In an introductory GIS course, it was insisted that all spaces within file and folder names be replaced with underscores.
Why is this taught?
Is there a clear benefit of doing so?
Geographic Information Systems Stack Exchange is a question and answer site for cartographers, geographers and GIS professionals. It only takes a minute to sign up.Sign up to join this community
One reason is because spaces carry special meaning in several programming/scripting languages.
Making a habit of naming files and folders with underscores is a good practice because then the " " (spaces) will not be treated as a new-line by some languages.
Example - A folder called "GIS Data" is a bad folder name. This is because if I try to access it with a script or some programming language I have to treat the spaces with special care.
If I don't tell it that the spaces are indeed spaces and not new-lines, then it will try to access "GIS" and "Data" as separate folders, but they are not.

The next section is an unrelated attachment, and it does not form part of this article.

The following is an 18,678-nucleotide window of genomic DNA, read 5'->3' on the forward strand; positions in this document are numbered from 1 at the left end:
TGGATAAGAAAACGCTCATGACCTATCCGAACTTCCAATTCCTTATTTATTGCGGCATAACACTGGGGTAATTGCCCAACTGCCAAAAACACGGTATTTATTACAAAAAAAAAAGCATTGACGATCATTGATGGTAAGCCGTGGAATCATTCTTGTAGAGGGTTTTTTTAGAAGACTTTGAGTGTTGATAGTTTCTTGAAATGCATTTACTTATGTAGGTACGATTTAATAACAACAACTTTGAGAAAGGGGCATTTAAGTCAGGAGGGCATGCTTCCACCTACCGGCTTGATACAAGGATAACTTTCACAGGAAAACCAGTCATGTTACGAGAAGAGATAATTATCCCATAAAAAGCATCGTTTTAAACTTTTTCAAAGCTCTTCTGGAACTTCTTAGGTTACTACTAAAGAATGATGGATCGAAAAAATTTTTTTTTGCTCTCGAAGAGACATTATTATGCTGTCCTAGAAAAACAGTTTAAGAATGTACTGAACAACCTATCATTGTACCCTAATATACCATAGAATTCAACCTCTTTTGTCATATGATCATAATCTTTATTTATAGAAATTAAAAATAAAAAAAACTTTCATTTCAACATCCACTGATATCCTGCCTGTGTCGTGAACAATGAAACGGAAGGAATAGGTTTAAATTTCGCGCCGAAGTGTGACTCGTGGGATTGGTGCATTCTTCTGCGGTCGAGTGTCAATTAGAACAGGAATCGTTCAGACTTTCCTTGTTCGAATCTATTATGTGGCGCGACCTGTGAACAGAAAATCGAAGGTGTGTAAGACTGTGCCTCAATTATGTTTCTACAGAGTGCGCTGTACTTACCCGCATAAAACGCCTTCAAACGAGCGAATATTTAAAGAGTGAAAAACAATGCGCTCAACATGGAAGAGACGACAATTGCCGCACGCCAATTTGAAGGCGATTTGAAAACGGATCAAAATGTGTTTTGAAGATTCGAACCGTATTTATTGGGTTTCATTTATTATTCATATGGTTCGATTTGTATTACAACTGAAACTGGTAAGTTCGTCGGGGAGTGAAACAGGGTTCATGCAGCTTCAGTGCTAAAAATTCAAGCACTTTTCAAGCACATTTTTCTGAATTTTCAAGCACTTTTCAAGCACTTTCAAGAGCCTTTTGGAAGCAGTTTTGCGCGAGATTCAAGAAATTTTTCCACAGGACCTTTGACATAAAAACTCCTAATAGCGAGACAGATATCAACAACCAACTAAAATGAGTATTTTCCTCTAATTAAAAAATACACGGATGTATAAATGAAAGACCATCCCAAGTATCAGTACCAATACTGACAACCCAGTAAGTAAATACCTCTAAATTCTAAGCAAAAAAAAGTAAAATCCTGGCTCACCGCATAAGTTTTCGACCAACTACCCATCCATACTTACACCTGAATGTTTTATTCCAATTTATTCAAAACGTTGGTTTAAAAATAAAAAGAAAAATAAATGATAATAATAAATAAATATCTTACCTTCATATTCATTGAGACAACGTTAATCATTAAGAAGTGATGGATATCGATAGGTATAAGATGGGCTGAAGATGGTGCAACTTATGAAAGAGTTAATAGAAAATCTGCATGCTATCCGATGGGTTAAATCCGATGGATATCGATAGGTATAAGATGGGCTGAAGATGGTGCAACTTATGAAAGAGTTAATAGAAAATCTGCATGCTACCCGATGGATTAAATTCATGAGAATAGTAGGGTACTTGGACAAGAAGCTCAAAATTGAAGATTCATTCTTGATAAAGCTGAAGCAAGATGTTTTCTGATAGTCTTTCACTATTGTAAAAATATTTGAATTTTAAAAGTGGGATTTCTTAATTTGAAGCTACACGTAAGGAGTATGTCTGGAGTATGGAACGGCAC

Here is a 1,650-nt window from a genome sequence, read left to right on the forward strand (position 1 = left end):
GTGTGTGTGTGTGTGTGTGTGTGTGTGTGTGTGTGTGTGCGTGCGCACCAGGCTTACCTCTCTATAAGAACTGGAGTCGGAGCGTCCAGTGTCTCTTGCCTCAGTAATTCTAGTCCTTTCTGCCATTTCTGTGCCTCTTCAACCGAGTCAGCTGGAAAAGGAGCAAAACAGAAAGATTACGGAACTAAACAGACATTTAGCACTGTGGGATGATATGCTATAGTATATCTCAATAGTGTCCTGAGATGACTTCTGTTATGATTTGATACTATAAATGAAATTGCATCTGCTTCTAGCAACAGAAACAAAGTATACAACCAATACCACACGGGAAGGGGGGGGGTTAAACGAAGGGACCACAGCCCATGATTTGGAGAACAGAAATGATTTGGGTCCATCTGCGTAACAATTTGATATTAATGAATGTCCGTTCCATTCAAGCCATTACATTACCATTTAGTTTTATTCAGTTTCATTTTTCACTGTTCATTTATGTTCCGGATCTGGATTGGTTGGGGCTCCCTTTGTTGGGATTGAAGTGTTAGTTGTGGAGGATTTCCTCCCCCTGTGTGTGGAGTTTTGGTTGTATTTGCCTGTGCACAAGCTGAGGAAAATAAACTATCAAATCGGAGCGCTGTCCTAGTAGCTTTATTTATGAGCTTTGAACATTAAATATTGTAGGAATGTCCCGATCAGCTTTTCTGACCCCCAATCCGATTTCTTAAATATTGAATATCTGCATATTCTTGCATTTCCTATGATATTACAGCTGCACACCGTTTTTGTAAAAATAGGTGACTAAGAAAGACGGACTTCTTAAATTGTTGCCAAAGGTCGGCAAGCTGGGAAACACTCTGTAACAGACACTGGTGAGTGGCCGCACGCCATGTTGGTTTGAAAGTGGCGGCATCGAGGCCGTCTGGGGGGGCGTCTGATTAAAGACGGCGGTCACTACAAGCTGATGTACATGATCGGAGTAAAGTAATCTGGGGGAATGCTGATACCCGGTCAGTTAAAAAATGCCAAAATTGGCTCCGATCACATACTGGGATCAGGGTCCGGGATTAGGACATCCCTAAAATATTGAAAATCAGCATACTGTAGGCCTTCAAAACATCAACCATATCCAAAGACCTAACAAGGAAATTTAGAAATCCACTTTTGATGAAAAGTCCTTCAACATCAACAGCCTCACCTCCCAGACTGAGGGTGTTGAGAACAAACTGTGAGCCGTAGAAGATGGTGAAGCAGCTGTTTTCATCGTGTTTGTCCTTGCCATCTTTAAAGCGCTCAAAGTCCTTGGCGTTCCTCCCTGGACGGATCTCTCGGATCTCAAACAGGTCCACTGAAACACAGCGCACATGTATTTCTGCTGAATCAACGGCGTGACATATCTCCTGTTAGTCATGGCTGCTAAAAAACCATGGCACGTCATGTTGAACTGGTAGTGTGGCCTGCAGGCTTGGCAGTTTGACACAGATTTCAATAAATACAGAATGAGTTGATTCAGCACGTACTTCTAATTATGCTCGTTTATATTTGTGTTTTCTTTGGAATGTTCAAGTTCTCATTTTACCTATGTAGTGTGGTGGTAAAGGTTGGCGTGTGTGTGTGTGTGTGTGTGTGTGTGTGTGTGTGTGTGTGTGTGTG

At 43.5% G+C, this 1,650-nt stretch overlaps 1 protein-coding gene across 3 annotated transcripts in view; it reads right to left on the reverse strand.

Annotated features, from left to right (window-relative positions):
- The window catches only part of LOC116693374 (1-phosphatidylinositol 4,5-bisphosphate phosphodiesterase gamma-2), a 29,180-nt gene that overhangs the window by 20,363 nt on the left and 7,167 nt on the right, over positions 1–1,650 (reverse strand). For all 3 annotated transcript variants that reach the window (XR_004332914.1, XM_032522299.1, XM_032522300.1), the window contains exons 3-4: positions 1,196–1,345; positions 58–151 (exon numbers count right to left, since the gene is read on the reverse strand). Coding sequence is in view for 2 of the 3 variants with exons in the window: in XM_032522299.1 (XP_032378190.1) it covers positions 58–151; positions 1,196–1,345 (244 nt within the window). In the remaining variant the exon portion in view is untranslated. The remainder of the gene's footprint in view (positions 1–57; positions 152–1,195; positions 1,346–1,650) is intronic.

In Unix bash from the command line I can use ls command to list the files and folders in a given directory.
ls GIS Data
ls: GIS: No such file or directory ls: Data: No such file or directory
I now have to either use backslashes '\' or quotes '' to prevent the spaces being treated as newlines!
ls '1 2 3' or ls 1\ 2\ 3
The above two commands now treat the spaces as spaces.
Several ArcGIS geoprocessing tools do not like spaces in file or folder names in ANY part of the path to the data source. They will usually just fail with some kind of generic Error 99999.
Simply put - it's because spaces in command lines are treated at delimiters. So:
delete C:\directory\file number 1.shp
won't work on most operating system command lines without adding quotes:
delete "C:\directory\file number 1.shp"
Many GIS tools are command-line based so its just simpler to use under-scores if you're in an environment where the command-line is common. If you're solely a windows user you can probably get away with just leaving spaces in.